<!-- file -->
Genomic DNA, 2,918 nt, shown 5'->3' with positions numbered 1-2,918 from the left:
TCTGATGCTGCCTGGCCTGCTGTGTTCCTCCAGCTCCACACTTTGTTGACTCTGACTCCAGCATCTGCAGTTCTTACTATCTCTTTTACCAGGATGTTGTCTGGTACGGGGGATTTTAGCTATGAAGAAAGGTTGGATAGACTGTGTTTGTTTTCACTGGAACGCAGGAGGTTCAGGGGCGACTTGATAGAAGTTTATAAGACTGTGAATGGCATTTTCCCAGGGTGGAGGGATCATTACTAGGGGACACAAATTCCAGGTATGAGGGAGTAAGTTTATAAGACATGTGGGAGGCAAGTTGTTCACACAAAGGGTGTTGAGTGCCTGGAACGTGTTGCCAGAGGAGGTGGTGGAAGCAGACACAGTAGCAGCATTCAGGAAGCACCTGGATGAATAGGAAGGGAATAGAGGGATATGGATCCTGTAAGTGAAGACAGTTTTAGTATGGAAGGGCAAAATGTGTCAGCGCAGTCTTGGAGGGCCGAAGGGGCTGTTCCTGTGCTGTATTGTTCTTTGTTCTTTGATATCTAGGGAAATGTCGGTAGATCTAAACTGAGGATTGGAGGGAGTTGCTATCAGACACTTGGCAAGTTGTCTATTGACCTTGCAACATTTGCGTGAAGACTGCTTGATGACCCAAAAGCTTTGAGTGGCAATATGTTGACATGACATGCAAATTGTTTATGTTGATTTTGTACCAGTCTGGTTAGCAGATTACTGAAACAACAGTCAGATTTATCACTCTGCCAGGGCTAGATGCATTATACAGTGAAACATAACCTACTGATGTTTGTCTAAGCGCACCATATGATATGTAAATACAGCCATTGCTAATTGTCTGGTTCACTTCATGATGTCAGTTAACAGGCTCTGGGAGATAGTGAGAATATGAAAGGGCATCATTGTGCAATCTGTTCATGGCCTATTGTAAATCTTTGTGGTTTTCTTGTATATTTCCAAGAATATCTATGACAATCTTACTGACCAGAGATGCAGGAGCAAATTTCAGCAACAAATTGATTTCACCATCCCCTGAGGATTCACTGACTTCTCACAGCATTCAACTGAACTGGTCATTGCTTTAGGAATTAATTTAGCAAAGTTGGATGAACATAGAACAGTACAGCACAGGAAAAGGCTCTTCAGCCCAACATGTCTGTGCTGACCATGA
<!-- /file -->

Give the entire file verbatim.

Genomic DNA, 2,918 nt, shown 5'->3' with positions numbered 1-2,918 from the left:
TCTGATGCTGCCTGGCCTGCTGTGTTCCTCCAGCTCCACACTTTGTTGACTCTGACTCCAGCATCTGCAGTTCTTACTATCTCTTTTACCAGGATGTTGTCTGGTACGGGGGATTTTAGCTATGAAGAAAGGTTGGATAGACTGTGTTTGTTTTCACTGGAACGCAGGAGGTTCAGGGGCGACTTGATAGAAGTTTATAAGACTGTGAATGGCATTTTCCCAGGGTGGAGGGATCATTACTAGGGGACACAAATTCCAGGTATGAGGGAGTAAGTTTATAAGACATGTGGGAGGCAAGTTGTTCACACAAAGGGTGTTGAGTGCCTGGAACGTGTTGCCAGAGGAGGTGGTGGAAGCAGACACAGTAGCAGCATTCAGGAAGCACCTGGATGAATAGGAAGGGAATAGAGGGATATGGATCCTGTAAGTGAAGACAGTTTTAGTATGGAAGGGCAAAATGTGTCAGCGCAGTCTTGGAGGGCCGAAGGGGCTGTTCCTGTGCTGTATTGTTCTTTGTTCTTTGATATCTAGGGAAATGTCGGTAGATCTAAACTGAGGATTGGAGGGAGTTGCTATCAGACACTTGGCAAGTTGTCTATTGACCTTGCAACATTTGCGTGAAGACTGCTTGATGACCCAAAAGCTTTGAGTGGCAATATGTTGACATGACATGCAAATTGTTTATGTTGATTTTGTACCAGTCTGGTTAGCAGATTACTGAAACAACAGTCAGATTTATCACTCTGCCAGGGCTAGATGCATTATACAGTGAAACATAACCTACTGATGTTTGTCTAAGCGCACCATATGATATGTAAATACAGCCATTGCTAATTGTCTGGTTCACTTCATGATGTCAGTTAACAGGCTCTGGGAGATAGTGAGAATATGAAAGGGCATCATTGTGCAATCTGTTCATGGCCTATTGTAAATCTTTGTGGTTTTCTTGTATATTTCCAAGAATATCTATGACAATCTTACTGACCAGAGATGCAGGAGCAAATTTCAGCAACAAATTGATTTCACCATCCCCTGAGGATTCACTGACTTCTCACAGCATTCAACTGAACTGGTCATTGCTTTAGGAATTAATTTAGCAAAGTTGGATGAACATAGAACAGTACAGCACAGGAAAAGGCTCTTCAGCCCAACATGTCTGTGCTGACCATGA